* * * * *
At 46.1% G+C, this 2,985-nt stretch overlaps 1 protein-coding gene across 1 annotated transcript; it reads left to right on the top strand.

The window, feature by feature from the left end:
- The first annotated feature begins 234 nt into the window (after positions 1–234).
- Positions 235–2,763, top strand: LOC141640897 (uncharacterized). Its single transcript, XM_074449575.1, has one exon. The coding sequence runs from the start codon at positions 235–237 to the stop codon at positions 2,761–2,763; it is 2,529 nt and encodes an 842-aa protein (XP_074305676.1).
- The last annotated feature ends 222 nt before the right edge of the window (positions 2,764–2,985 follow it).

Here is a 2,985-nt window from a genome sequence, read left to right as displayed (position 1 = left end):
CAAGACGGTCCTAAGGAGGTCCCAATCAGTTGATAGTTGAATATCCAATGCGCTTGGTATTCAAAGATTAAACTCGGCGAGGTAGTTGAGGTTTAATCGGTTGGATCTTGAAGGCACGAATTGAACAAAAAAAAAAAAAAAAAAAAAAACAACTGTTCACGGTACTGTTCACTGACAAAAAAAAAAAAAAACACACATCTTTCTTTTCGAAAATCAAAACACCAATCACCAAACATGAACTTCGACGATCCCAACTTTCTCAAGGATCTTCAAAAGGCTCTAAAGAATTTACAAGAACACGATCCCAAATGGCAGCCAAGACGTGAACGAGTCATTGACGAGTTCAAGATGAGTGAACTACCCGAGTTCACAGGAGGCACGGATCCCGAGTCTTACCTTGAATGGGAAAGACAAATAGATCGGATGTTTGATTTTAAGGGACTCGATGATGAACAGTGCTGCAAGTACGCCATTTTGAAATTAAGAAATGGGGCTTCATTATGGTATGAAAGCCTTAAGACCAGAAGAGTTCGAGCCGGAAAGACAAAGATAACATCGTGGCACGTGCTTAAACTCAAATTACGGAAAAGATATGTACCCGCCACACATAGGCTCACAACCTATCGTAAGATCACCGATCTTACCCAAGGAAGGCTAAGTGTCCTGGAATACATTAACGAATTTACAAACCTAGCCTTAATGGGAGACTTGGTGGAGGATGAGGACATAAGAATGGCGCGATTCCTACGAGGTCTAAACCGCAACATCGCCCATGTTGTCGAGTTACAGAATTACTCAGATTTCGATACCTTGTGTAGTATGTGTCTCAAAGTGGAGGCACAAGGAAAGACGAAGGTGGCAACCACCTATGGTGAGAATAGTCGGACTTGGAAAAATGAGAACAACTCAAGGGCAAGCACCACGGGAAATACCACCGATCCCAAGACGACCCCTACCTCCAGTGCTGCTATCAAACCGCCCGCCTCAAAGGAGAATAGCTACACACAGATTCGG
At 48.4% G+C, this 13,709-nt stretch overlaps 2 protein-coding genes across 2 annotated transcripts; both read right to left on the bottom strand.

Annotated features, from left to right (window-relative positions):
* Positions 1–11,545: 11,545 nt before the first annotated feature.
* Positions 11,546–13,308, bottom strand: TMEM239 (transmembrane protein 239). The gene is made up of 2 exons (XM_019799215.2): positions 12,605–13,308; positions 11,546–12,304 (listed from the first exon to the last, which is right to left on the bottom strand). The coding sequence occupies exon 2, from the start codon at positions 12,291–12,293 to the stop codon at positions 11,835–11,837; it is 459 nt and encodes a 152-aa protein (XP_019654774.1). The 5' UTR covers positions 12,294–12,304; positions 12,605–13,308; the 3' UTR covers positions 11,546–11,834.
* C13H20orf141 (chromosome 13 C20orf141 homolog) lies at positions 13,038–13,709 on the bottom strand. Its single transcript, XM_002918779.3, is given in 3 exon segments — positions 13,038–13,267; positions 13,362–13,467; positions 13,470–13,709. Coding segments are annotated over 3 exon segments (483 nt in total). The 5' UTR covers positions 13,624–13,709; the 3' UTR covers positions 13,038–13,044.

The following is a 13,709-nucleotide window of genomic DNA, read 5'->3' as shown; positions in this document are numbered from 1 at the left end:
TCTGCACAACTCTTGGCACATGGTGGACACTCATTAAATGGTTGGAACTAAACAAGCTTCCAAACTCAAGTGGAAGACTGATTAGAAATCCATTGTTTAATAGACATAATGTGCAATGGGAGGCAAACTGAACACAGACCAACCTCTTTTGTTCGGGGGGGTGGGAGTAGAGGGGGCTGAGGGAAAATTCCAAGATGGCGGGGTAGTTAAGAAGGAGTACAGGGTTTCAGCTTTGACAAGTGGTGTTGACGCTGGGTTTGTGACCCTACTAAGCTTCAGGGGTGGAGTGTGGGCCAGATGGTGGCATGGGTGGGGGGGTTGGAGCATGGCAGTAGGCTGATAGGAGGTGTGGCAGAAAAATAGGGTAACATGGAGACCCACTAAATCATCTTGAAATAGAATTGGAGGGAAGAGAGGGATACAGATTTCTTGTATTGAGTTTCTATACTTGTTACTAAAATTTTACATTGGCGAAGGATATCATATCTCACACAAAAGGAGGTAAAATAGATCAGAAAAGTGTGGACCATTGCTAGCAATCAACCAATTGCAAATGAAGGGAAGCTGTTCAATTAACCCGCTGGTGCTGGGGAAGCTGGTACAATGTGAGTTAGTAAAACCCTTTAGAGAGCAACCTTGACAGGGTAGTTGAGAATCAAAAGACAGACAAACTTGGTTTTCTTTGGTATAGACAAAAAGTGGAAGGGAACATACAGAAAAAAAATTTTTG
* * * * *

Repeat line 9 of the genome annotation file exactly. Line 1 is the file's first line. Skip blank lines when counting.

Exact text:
Annotated features, from left to right (window-relative positions):